1. You match the eating speed of your lunch partner, this is the most natural way to do it but can be hard as a skilled Japanese person can go through a bowl of Ramen with intimidating speed which can be hard to match
2. You eat as fast a you can and if the lunch partner finishes before you and tries to initiate a conversation while you still have food left you should focus on eating the food just nodding and grunting for replies while eating. This would not be considered as rude as they would relate to the focus on the Ramen and not conversation.

After being seated and ordering a regular Ramen bowl you should have it in front of you within minutes, minimizing any longer unwanted pre-food arrival conversation. However it is of utmost importance that you refrain from ordering anything from the side-dish menu apart from the regular Ramen (gyoza, fried rice etc.) as the rules of Ramen eating would no longer apply as strictly and conversation tries might be initiated.

As this strategy should minimize any conversation to the absolute minimum you could even feel generous and say "Hey, this was really great, we should come back here again for lunch again sometime!". On the opposite side of the coin, if you're going for lunch with a Japanese person you want to have a conversation with, you should avoid a Ramen place and if your partner suggest it, well, the reason might be that he/she/it just don't want to talk with YOU...

Note: This does not work with Udon noodles or Soba noodles so do do not felt tempted to try!

Wednesday, October 26, 2011

The day we killed a dog in Aomori

This is a story from my sordid Salaryman past that I have been thinking about posting for a few years but never really gotten around to it, partly because I want to make the story justice and partly because it involves the painful death of a little dog which really isn't funny... Just for the record, I probably should state that I'm quite the animal lover (leaning more towards cats than dogs, but like dogs too).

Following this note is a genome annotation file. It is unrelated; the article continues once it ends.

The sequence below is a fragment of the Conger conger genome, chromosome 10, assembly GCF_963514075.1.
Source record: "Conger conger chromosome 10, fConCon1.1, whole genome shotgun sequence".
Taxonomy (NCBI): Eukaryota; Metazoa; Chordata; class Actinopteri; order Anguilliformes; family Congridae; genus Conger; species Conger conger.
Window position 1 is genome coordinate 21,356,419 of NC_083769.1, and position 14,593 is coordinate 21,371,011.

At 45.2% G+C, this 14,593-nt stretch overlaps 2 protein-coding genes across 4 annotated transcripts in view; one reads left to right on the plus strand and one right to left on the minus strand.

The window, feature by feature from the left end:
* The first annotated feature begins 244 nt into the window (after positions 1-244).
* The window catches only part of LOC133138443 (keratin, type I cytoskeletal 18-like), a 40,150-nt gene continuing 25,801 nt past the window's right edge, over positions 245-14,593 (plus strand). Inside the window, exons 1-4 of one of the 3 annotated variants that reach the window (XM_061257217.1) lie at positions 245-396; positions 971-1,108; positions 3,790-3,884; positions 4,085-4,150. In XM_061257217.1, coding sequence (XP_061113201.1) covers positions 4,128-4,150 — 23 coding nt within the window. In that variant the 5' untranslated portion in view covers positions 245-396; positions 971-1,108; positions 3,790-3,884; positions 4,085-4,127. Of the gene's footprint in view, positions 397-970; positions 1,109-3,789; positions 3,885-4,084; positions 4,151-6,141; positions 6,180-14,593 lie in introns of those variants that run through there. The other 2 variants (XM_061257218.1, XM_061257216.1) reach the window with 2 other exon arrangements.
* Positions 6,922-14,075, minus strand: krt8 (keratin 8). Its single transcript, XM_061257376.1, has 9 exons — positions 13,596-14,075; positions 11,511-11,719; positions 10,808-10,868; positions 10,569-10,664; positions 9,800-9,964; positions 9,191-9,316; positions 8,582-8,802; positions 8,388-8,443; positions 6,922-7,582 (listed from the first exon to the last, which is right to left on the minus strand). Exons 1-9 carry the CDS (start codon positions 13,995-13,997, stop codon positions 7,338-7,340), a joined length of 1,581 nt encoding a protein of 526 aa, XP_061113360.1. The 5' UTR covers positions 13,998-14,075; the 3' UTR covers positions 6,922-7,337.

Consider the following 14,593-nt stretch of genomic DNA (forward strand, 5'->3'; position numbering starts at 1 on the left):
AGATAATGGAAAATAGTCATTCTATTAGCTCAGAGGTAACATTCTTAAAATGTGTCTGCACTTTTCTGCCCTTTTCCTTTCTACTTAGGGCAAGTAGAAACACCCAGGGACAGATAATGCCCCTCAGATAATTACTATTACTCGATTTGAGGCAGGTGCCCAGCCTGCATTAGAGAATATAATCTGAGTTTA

I was travelling in the northern prefecture of Aomori (just below the Hokkaido island) with one of the sales reps that I knew very well and was very friendly with. We had just finished one hospital visit and were heading towards a local Izakaya (Japanese pub/restaurant) for a "grease them up with a free dinner and booze" type of business dinner with our main distributor in the prefecture. As the place was on the other side of the town and we were running a bit late my colleague told the taxi driver to get there fast (although it should be mentioned that it was a quite mild request and not an order for the driver to burn the rubber, break any and all traffic laws and/or drive like a maniac).

The driver was a happy little camper (although you need to picture an old man since all taxi drivers in Japan seem to be around their 70's) and happily obliged, engaging my colleague in talking about how he surely could get us there on time as he knew all the fastest hidden routes through the city. He was driving quite fast through smaller streets, but I didn't really think about it as the speed wasn't obscene or felt dangerous.